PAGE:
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Rockies see upside in 38-year-old Helton

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08:16 AM ET 11.21 | Todd Helton would have played sparingly down the stretch even if the Rockies were playing more meaningful baseball. That's the bad news. The good news is that he hasn't had any back issues this offseason, increasing optimism that he will be able to duplicate his bounce-back performance. "I have been working out. There have been no problems," said Helton. ... General manager Dan O'Dowd was concerned in late September. Helton, after all, is 38 years old. But after seeing the first baseman's recovery he believes he will get similar production. Helton hit .302 with a .385 on-base percentage, 14 home runs and 69 RBIs a year ago. "There's no reason to think otherwise," [O'Dowd] said.

The Denver Post

Todd Helton, Getty Images Todd Helton, Getty Images
November 21, 2011  08:34 AM ET

Well, someone has to.

November 21, 2011  08:53 AM ET

Wait till his contact comes up. lol.

November 21, 2011  09:06 AM ET

He still has all of his own teeth!

November 21, 2011  09:32 AM ET

same story the past 5 years since he stopped juicing

November 21, 2011  10:06 AM ET
QUOTE(#5):

same story the past 5 years since he stopped juicing

Isn't it a shame that all the good guys of late 90's early 2000's now suck all of a sudden?!! All after the Mitchell report.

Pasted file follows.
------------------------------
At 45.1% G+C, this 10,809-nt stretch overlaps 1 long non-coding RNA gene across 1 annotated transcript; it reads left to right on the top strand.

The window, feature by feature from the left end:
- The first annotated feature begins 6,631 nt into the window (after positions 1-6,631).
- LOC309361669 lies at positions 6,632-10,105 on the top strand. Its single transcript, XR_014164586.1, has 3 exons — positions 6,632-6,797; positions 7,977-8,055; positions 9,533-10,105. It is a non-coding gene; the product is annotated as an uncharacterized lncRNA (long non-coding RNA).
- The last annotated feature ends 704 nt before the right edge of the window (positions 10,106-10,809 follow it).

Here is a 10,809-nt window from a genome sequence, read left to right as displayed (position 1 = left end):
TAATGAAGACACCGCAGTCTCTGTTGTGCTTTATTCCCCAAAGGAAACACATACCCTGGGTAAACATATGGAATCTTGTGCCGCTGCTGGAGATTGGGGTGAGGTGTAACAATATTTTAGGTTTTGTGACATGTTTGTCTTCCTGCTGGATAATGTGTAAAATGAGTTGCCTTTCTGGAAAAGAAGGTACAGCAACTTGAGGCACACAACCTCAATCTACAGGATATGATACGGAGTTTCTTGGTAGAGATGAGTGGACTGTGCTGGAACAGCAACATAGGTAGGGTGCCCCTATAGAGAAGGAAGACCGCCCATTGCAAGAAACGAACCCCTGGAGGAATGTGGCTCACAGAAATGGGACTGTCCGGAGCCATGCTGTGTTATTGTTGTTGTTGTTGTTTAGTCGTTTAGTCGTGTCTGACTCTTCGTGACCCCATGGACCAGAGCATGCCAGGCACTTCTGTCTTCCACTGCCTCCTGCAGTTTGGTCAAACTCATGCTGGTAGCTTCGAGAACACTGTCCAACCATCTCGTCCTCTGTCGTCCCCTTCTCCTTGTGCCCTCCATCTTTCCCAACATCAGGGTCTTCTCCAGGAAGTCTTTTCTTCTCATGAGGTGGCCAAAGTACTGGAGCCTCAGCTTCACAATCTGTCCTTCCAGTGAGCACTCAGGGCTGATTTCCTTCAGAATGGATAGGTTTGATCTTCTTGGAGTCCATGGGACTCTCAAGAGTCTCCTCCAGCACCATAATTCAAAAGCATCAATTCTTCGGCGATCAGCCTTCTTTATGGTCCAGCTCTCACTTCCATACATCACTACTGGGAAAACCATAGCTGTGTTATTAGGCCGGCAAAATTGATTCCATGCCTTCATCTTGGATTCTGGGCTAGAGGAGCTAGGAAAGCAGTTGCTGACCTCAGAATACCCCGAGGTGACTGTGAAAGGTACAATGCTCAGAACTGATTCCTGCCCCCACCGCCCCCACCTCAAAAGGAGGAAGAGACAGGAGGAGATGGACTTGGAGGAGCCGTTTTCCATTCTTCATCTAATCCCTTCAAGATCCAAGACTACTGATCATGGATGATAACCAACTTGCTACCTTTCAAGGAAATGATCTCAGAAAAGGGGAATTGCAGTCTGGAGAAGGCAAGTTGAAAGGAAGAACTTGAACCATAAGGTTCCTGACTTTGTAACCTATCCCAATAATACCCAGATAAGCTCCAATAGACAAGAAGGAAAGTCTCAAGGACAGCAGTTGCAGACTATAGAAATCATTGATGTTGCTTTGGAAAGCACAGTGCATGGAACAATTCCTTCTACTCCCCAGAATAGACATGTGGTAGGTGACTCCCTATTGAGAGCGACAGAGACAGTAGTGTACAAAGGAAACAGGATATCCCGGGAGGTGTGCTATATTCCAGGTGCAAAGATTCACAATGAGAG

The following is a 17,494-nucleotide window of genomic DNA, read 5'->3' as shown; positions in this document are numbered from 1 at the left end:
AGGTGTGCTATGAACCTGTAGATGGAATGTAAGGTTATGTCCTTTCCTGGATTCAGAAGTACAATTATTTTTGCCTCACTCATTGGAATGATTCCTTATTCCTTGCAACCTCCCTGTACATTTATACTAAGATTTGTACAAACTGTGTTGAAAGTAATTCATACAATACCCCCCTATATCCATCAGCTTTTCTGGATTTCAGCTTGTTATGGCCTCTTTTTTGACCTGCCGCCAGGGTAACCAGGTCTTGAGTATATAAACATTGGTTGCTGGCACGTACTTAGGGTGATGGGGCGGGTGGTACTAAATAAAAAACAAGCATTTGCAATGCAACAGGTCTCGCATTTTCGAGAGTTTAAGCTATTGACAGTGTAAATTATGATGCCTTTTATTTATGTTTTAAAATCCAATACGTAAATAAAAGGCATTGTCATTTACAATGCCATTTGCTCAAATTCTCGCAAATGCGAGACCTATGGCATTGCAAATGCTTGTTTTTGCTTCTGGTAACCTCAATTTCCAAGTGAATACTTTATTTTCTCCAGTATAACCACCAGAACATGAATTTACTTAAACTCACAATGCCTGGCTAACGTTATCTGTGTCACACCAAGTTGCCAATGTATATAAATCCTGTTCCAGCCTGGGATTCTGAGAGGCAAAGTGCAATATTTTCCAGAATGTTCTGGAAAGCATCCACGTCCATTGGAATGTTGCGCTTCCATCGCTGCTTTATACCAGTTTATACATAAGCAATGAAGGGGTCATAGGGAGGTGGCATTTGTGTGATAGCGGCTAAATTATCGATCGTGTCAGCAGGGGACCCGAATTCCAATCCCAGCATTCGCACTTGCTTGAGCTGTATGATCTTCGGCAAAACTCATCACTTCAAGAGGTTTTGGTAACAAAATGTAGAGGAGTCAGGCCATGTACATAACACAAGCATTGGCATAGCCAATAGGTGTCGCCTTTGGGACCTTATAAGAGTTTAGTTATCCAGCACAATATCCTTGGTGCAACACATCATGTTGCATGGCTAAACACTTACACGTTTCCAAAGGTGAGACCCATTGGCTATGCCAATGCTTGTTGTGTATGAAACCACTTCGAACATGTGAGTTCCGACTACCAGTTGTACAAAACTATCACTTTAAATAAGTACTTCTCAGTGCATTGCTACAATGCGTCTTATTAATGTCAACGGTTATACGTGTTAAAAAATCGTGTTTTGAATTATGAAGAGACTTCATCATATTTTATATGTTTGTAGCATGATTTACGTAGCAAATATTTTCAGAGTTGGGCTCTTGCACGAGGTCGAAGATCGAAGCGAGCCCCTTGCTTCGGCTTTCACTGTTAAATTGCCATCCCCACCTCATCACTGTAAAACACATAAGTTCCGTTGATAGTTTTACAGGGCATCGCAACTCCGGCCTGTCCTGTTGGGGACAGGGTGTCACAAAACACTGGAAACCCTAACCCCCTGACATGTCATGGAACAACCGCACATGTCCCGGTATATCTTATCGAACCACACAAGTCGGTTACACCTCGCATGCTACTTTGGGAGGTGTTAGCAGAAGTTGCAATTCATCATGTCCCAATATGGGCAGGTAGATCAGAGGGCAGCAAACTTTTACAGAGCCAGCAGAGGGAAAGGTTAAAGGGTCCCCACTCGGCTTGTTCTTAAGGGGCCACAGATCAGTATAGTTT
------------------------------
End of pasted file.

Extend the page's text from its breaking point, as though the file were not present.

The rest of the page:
November 21, 2011  10:48 AM ET
QUOTE(#7):

Isn't it a shame that all the good guys of late 90's early 2000's now suck all of a sudden?!! All after the Mitchell report.

I never really cared one way or another about juicing. If someone wants to mortgage their life-span to potentially increase their ability to play a sport, that's their prerogative. So they die before 50... maybe it was worth it for all the money and fame they accumulated during their short lives. That's their choice to make, and no one is ever forced to play sports professionally.

And don't give me the BS about being "role models" for the youth -- athletes, as Charles Barkley once put it, are not role models.

"Juice" made for some exciting baseball and rejuvenated the sport after the strike year. Like it or not. But, I don't miss those years. It's nice to have more pitcher's duels these days.

November 21, 2011  11:40 AM ET

Add in some thin air, a hitters park, and that warning track power becomes more. What hitter does not want that going for him 81 games a year?

November 21, 2011  12:39 PM ET
QUOTE(#8):

I never really cared one way or another about juicing. If someone wants to mortgage their life-span to potentially increase their ability to play a sport, that's their prerogative. So they die before 50... maybe it was worth it for all the money and fame they accumulated during their short lives. That's their choice to make, and no one is ever forced to play sports professionally.And don't give me the BS about being "role models" for the youth -- athletes, as Charles Barkley once put it, are not role models. "Juice" made for some exciting baseball and rejuvenated the sport after the strike year. Like it or not. But, I don't miss those years. It's nice to have more pitcher's duels these days.

ant they would have killed the sport had they not gotten rid of them.

November 21, 2011  06:06 PM ET
QUOTE(#7):

Isn't it a shame that all the good guys of late 90's early 2000's now suck all of a sudden?!! All after the Mitchell report.

Debatable that he was juicing. Mostly, he was aided my the hitter's park. Now, he "sucks", because he's 38 and Coors has the humidor. Those numbers wouldn't indicate that he sucks though.

November 21, 2011  06:23 PM ET
QUOTE(#8):